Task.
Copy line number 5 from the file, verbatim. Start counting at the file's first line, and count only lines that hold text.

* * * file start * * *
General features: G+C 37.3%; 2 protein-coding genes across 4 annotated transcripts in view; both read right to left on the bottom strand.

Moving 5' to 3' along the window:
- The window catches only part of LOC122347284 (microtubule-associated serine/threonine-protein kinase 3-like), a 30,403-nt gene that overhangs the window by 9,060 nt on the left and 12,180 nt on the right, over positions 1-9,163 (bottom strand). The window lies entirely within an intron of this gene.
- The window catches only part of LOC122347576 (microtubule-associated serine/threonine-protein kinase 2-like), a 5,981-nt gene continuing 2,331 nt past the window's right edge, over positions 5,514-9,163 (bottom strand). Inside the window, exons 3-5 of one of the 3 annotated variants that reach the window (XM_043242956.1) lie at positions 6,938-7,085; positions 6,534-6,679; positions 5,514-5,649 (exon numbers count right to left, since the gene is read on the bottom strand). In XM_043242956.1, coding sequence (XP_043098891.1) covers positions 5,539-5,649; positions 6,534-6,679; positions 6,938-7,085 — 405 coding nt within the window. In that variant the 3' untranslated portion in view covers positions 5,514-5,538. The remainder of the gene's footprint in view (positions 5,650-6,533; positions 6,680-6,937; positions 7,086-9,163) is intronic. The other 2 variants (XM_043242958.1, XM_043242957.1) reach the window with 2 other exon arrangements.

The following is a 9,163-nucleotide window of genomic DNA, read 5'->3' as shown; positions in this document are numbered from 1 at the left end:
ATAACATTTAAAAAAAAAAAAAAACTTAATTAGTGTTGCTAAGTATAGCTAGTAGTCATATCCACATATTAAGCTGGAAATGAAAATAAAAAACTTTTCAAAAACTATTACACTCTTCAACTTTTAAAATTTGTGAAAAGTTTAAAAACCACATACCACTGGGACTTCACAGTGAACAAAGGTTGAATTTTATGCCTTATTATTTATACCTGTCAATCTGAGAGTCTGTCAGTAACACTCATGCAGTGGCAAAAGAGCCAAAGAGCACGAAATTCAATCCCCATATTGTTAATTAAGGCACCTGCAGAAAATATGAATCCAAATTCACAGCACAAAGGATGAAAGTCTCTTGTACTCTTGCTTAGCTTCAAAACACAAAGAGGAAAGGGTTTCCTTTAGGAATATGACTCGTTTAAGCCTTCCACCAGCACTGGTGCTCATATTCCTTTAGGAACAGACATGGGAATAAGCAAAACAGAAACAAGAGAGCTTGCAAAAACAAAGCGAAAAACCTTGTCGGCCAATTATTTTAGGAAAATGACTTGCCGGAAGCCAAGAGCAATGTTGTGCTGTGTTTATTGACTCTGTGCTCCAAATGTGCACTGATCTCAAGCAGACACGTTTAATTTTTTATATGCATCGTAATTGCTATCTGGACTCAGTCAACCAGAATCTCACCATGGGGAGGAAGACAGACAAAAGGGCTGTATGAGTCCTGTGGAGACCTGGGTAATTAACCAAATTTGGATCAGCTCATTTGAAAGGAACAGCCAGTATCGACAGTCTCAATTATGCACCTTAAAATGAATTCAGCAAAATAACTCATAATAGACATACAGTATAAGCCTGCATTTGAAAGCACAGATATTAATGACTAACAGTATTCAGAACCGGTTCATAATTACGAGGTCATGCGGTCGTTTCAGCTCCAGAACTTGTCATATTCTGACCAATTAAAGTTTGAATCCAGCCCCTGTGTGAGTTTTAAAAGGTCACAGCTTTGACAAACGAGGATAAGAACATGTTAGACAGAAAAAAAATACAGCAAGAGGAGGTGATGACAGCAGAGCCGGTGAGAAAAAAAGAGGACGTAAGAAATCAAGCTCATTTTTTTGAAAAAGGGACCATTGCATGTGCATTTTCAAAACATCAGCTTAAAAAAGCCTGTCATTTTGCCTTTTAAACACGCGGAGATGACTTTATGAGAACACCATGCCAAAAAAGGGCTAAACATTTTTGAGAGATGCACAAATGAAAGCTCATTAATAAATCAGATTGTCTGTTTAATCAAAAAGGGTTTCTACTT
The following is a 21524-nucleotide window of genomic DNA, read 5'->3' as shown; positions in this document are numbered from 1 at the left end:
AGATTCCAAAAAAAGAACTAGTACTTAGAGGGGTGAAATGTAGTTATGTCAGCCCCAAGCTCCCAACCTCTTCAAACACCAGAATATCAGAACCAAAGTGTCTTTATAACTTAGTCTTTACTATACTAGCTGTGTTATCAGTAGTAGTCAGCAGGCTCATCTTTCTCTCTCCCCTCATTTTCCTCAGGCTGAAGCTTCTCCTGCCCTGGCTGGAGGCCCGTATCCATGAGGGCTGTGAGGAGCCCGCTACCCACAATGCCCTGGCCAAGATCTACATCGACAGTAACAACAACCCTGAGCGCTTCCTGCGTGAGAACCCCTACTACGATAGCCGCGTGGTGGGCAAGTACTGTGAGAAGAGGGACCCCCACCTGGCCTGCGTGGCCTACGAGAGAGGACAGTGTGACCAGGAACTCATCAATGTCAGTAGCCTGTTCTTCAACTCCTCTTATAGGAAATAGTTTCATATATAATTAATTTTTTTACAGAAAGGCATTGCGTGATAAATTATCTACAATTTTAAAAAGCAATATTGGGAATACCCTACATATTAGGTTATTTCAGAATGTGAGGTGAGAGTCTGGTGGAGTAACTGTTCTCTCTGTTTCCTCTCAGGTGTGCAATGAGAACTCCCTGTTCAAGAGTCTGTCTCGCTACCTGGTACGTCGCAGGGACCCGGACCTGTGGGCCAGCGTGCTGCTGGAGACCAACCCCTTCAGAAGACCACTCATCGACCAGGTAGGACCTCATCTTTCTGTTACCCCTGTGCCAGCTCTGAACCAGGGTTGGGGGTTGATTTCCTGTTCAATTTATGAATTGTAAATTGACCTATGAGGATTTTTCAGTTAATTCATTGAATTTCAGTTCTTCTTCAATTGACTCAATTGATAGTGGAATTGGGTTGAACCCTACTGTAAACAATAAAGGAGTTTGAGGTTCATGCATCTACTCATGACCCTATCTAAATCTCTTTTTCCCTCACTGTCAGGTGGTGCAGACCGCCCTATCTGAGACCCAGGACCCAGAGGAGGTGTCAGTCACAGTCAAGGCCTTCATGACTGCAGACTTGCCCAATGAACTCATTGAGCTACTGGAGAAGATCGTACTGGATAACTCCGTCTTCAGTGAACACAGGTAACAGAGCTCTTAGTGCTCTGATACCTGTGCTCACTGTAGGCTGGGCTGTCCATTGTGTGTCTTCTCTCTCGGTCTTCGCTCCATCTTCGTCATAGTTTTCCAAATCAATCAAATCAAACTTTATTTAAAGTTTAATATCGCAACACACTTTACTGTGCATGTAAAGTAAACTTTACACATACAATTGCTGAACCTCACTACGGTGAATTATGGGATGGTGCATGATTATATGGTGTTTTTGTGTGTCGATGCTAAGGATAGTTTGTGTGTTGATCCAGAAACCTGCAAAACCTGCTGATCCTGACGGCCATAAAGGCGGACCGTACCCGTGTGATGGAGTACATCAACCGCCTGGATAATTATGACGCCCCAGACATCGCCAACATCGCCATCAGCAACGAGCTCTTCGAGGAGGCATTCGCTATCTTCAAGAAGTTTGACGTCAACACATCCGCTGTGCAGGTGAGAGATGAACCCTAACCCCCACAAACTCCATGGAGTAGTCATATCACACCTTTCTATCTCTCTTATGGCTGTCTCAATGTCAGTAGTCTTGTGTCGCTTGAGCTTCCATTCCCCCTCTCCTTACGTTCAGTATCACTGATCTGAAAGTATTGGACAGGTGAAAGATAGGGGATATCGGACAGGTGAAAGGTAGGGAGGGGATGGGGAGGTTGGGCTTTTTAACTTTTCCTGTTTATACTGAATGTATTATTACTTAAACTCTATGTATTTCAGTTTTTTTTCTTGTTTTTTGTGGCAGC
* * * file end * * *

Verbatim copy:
The following is a 9,163-nucleotide window of genomic DNA, read 5'->3' as shown; positions in this document are numbered from 1 at the left end: